Seven sites received no eggs in their traps at all.  These included West Alexandria OH, Hammond IN, Beach Park IL, Clear Lake SD, Junction IL, El Paso TX, and Beckley WV.  Several explanations could account for this, including low population in an area due to overall climate, recent weather, unfortunate trap site selection, improper trap construction, or recent mosquito control activity.  We suspect that multiple explanations are at work here, and that mosquito spraying due to concerns about West Nile virus could have been a significant factor in these negative findings.

For extremes of location, the following participating groups deserve mention:

Northernmost:  Loyal WI and Clear Lake SD appear to be about the same.
Southernmost:  Largo FL
Westernmost:  El Paso TX
Easternmost:  Riverside RI

Special thanks to the following groups who have completed two years of participation:

Forty Fort PA (Hugh Hughes)
Riverdale MD (
Blacksburg VA (Mike Rosenzweig and SEEDS)
Hazard KY (Barbara Weaver)
Hammond IN (Jeannette Melcic, Frank M. Melcic, Kathy Stump)
Loyal WI (Barb Kingsbury)
Beach Park IL (Marie Gehrig, Judy Mobile)
Dahinda IL (Sharon Farquer)
Junction IL (Mark York)

The success of this project will depend critically on detecting changes in abundance through time, and for this we need persistence and continuity.  In addition to your students, we also thank any colleagues who might have gone unnamed in their efforts.

Plans for next year

We have learned a lot from our initial efforts, and have been able to use these preliminary findings to obtain support from the National Institutes of Health to fund the project for the next three years.  For this to succeed as a useful class exercise and as a research project, we need to overcome a few problems we have encountered along the way.  These include:

1.  The initial approach resulted in an overwhelming number of samples to process, and therefore a long time lag for return of results to you.  We spend hours and sometimes days processing too many samples from a single site, when a much smaller number of traps would tell us almost as much about that site.  We will reduce the number of traps to 25 per group.  The drawback is that it doesn't involve as many students individually as it did with the 1 trap per student method, but we think quicker feedback about the project will more than compensate.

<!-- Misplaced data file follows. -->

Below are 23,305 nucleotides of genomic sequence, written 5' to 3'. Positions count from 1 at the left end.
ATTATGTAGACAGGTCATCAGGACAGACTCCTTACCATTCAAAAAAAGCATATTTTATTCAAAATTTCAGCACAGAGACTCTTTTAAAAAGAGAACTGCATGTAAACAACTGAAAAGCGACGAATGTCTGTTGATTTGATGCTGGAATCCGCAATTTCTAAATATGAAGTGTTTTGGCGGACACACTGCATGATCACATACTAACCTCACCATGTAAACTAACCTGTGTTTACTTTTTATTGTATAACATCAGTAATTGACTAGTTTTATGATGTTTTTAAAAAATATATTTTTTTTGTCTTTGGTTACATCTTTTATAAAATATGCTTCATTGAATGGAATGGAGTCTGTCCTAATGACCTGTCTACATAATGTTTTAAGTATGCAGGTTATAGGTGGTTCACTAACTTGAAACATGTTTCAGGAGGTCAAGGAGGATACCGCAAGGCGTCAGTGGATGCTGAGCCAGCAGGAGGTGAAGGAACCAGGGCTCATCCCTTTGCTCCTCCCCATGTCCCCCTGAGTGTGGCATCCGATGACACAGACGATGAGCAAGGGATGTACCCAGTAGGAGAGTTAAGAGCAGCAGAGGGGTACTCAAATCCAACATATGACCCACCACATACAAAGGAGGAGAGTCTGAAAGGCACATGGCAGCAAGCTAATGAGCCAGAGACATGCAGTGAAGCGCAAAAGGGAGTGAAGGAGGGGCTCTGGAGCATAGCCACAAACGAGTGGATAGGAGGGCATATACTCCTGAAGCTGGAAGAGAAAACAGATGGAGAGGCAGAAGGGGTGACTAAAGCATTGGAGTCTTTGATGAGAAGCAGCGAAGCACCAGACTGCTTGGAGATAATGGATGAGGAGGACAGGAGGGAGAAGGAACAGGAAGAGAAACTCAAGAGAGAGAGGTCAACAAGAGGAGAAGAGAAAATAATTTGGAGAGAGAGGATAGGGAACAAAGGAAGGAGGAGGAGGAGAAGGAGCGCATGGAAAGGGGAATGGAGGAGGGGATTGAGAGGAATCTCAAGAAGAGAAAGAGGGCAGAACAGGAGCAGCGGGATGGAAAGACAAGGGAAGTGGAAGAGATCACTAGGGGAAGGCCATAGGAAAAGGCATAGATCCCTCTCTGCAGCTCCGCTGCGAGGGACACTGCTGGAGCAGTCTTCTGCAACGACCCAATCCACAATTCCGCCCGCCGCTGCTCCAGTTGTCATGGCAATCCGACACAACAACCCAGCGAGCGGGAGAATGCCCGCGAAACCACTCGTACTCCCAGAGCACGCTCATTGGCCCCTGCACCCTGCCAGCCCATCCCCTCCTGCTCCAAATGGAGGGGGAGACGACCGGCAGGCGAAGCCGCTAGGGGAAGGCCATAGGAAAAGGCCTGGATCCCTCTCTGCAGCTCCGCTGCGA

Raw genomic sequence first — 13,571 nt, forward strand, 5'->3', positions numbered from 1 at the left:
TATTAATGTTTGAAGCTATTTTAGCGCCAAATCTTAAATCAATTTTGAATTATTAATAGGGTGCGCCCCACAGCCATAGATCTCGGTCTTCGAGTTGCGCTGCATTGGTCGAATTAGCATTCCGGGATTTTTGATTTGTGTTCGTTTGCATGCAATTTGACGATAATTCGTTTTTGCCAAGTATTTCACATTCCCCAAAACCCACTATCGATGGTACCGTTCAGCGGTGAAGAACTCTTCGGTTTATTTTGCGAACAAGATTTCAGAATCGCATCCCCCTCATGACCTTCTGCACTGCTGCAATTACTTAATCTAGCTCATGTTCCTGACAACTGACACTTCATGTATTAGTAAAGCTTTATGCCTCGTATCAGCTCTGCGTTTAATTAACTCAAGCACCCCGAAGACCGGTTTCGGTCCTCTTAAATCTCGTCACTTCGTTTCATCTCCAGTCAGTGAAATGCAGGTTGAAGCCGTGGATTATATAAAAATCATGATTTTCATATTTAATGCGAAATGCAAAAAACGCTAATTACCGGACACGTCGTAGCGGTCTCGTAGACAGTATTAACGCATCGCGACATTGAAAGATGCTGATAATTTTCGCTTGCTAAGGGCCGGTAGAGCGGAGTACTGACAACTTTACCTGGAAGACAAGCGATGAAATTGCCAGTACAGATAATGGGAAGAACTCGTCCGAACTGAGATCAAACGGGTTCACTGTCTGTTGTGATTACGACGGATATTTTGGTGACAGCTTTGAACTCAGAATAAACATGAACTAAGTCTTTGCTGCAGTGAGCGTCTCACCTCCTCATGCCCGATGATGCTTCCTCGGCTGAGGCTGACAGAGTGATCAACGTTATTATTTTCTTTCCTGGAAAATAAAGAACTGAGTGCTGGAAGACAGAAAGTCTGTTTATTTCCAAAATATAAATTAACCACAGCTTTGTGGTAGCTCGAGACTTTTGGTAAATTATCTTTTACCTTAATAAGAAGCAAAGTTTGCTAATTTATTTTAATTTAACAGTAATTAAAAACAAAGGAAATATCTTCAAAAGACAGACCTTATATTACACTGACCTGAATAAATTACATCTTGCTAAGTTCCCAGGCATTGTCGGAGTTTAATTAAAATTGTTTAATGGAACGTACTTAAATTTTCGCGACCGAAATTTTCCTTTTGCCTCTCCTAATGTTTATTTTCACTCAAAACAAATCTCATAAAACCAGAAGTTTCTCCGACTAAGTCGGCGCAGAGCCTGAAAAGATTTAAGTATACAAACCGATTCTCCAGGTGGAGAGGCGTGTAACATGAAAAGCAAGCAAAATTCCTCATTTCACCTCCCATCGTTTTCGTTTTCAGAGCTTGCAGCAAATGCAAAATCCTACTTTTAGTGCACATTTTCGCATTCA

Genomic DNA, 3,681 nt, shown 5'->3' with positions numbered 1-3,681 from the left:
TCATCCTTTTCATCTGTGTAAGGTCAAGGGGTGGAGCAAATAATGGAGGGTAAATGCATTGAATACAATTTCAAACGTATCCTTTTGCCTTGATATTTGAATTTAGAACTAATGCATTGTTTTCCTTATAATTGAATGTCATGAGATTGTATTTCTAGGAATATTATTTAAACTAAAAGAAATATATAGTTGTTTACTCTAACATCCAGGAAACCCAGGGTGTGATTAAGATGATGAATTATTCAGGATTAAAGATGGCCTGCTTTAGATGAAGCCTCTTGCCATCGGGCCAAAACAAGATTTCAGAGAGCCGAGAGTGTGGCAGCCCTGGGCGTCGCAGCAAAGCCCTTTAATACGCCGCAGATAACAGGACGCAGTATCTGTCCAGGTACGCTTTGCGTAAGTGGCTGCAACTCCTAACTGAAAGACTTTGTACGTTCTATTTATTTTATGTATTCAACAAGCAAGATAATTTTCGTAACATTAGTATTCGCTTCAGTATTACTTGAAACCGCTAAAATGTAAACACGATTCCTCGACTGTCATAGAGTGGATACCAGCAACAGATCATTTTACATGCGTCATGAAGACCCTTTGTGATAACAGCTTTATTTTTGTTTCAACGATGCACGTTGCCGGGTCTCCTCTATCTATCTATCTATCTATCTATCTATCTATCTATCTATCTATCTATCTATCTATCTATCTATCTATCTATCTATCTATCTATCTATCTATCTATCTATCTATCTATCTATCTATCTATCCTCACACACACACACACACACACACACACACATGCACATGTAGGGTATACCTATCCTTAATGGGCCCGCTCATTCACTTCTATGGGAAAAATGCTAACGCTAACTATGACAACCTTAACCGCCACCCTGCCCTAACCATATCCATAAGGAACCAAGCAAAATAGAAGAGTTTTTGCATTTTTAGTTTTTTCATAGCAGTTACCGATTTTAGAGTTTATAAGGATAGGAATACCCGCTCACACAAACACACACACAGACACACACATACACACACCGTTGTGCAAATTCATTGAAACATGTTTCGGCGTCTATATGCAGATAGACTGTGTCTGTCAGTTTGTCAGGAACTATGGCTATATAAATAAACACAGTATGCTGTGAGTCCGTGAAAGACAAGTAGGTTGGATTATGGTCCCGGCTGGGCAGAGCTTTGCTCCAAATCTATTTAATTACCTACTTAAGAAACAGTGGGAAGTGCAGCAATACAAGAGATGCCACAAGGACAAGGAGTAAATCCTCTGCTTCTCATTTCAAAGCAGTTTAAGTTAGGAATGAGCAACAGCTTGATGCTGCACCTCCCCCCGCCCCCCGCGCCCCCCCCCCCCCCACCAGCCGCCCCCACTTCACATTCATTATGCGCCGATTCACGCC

2.  A large number of negative samples.  There is nothing inherently wrong with having a negative sample.  However, we know that some container-breeding mosquitoes are active in all of your communities, and a trap designed to be more attractive to mosquitoes will reduce the number of negatives.  Positive traps are certainly more interesting for your students.  Next time, we plan to use black containers that can be simply set on the ground next to a tree.  We wanted to use black all along, but couldn't find high quantities of black containers at an affordable price.  Reducing the number to send to each group will help a lot.

3.  Low participation rate, and low retention of groups from year to year.  We sent materials to 80 groups last summer, and only about 1/3 of them followed through.  As such, we estimate that we spent over $700 on postage and supplies that were not used.  The participation rate during the previous year was quite a bit higher, at about 2/3.  We think this relates to the additional work we asked of you last year (three weeks, changing liners twice) relative to 2003 (one week only).  Next year, we'll adjust this to a two-week sampling period with no change of liners.  A longer sampling period is preferred, to allow for fluctuations in weather.  However, if we lose participants then we're defeating our purpose, so this might be a good compromise.  The fall-off of participants from year to year is a serious problem for us to overcome, because the project really aims to look at change in populations through time. 

4.  Inconsistent trapping methods.  Some of the problem here related to us asking you to provide your own trap liners.  We will provide all materials this time, and the added simplicity of ground-resting traps should help.

Many thanks again to all who participated!  We hope to have you back again in 2005.